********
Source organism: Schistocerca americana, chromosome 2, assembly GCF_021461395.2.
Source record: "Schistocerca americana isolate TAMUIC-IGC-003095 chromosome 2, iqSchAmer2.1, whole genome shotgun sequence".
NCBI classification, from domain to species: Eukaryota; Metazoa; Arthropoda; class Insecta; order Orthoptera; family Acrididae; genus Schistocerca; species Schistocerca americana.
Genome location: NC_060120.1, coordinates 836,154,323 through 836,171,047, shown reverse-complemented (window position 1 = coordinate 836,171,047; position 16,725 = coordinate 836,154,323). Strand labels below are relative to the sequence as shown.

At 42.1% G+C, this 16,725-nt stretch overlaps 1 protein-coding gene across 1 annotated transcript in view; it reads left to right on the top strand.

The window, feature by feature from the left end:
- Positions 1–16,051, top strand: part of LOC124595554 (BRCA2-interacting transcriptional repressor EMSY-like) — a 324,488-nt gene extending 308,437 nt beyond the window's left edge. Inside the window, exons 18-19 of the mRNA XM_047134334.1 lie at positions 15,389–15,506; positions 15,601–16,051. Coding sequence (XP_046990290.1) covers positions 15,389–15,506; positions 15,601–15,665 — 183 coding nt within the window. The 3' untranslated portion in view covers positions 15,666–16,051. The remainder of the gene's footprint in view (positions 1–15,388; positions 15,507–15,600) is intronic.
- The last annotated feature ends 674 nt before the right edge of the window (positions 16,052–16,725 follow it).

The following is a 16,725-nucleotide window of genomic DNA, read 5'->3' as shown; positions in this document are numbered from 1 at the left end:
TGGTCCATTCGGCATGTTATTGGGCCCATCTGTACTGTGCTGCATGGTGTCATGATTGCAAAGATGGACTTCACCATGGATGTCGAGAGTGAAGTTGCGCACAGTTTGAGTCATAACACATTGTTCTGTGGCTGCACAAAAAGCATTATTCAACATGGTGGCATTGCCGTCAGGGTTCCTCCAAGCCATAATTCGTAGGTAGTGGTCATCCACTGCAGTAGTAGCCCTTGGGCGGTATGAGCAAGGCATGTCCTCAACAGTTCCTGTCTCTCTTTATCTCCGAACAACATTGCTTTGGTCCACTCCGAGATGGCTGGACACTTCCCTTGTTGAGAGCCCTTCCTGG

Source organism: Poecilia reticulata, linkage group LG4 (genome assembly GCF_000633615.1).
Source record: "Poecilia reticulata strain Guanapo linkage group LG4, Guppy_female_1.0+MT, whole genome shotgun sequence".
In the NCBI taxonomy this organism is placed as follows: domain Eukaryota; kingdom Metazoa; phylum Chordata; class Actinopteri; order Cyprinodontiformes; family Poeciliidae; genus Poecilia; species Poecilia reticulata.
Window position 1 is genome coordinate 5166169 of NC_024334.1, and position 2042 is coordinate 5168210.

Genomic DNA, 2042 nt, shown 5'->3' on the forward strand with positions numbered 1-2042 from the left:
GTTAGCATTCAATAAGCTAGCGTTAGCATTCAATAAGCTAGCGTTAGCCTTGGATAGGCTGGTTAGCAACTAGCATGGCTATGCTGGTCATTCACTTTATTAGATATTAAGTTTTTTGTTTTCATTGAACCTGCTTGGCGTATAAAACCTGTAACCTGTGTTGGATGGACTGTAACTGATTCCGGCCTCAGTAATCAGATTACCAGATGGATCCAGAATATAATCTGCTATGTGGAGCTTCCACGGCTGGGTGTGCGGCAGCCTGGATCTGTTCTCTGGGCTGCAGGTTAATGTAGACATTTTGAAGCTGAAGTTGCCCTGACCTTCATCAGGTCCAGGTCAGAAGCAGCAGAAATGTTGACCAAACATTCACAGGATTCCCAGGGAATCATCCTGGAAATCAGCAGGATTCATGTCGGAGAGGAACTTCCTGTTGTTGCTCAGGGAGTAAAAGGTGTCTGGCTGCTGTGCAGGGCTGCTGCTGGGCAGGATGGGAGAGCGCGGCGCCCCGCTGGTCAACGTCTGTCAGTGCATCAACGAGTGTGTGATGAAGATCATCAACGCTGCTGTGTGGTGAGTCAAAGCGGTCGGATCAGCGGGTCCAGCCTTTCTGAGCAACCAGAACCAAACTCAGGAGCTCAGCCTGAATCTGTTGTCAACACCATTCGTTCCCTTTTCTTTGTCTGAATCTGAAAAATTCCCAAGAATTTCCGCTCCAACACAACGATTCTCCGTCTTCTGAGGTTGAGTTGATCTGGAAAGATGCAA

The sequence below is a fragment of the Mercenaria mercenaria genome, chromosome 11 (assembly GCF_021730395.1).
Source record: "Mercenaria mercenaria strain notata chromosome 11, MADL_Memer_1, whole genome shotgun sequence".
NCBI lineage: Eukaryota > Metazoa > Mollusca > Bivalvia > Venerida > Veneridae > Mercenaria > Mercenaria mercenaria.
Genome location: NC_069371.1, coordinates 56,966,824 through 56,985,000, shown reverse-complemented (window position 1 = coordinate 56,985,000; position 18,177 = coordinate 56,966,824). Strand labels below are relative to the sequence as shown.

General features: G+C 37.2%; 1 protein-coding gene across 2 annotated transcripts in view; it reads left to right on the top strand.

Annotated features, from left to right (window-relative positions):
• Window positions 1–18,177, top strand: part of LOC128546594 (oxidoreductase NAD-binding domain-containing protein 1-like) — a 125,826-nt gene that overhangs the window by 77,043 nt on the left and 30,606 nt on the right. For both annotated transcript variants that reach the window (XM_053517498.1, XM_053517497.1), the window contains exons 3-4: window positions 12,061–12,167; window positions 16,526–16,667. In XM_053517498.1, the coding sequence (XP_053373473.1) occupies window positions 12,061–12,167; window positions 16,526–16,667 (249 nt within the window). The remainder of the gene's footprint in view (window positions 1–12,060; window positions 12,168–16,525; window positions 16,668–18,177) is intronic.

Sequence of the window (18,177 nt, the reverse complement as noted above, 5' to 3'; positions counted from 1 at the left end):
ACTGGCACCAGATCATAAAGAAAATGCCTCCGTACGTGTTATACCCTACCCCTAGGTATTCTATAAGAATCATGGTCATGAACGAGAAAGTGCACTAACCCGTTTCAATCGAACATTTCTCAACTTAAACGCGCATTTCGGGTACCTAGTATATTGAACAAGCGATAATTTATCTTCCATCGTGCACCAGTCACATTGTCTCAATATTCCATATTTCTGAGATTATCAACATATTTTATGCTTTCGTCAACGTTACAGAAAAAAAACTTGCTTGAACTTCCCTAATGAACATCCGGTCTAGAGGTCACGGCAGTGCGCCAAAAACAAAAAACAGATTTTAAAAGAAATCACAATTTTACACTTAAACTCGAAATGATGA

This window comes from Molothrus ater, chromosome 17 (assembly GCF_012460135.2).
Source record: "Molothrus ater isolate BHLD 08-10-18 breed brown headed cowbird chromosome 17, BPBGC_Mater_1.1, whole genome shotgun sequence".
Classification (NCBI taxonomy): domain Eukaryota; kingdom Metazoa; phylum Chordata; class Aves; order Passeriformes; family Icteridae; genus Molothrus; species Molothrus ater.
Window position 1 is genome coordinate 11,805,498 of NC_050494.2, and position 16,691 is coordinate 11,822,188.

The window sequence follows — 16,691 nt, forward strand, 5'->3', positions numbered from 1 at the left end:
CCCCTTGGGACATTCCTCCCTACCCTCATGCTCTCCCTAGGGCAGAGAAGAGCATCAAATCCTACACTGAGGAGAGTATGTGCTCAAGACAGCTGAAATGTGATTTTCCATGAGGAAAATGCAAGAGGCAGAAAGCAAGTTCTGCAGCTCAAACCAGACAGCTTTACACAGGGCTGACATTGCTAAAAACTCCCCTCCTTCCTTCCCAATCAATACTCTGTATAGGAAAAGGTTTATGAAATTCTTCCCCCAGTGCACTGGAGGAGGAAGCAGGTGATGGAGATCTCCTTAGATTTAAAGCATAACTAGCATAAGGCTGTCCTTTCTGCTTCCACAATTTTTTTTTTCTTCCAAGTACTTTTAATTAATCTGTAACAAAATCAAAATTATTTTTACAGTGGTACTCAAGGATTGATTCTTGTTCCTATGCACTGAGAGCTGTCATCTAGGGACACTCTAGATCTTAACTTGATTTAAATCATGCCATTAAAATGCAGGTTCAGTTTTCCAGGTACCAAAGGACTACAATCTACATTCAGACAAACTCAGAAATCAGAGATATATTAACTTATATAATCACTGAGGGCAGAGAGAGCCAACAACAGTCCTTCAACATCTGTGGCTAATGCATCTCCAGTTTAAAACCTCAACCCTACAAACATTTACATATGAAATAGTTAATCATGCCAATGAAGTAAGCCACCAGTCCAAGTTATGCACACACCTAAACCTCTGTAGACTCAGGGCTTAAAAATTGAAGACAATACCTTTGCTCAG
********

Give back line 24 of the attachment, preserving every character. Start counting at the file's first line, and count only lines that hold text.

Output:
Sequence of the window (18,177 nt, the reverse complement as noted above, 5' to 3'; positions counted from 1 at the left end):